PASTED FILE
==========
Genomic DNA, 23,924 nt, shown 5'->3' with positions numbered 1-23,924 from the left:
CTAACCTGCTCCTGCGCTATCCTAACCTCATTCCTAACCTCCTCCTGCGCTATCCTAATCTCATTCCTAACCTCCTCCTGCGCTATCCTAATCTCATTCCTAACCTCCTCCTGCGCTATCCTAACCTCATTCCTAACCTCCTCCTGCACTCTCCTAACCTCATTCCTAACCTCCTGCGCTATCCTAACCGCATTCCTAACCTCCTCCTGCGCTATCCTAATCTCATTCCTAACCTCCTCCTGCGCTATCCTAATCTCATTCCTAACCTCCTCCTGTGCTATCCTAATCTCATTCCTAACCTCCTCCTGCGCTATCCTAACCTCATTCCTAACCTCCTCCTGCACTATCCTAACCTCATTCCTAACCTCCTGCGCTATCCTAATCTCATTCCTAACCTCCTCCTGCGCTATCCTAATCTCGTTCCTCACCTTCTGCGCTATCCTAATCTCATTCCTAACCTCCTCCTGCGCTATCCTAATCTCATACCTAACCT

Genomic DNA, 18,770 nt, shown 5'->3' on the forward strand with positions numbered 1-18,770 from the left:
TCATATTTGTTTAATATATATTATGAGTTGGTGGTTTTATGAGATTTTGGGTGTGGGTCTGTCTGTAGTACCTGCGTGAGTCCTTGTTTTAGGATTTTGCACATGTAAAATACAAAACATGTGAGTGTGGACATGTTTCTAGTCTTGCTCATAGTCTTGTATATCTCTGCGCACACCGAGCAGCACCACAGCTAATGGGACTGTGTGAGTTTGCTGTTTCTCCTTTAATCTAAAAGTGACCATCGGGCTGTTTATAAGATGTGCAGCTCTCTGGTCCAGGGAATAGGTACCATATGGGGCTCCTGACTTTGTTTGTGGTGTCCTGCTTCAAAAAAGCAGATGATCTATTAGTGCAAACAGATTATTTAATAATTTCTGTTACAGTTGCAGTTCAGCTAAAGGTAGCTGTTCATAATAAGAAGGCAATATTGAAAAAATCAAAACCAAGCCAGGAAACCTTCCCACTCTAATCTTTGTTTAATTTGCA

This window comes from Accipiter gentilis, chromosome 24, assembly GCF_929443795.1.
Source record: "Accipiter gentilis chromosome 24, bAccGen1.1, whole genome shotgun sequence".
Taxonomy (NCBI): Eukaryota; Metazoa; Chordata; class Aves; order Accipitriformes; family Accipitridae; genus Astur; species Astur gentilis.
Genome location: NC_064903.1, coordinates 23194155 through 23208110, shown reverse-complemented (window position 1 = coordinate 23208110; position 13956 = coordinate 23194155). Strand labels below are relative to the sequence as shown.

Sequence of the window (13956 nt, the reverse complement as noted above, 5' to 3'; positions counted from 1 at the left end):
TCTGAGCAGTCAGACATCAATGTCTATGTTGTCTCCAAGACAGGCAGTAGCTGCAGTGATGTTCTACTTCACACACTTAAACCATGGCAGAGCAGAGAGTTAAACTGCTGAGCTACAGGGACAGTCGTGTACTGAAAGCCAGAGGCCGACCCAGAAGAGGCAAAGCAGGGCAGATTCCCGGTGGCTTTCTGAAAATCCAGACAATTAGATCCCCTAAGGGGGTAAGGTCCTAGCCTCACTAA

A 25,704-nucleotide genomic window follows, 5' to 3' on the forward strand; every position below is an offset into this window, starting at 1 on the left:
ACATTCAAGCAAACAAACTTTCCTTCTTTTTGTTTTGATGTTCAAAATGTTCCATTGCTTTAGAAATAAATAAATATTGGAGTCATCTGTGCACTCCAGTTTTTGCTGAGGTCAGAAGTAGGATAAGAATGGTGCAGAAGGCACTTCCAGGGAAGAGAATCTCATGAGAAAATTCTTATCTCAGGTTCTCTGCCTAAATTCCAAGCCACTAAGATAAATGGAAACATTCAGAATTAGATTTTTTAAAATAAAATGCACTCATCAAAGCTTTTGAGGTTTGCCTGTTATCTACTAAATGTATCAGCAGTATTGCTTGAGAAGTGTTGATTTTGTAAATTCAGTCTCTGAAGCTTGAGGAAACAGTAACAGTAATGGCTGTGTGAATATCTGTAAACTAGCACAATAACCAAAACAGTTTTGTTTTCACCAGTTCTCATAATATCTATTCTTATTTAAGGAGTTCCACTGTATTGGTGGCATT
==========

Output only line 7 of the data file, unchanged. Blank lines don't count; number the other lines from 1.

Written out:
Taxonomy (NCBI): Eukaryota; Metazoa; Chordata; class Aves; order Accipitriformes; family Accipitridae; genus Astur; species Astur gentilis.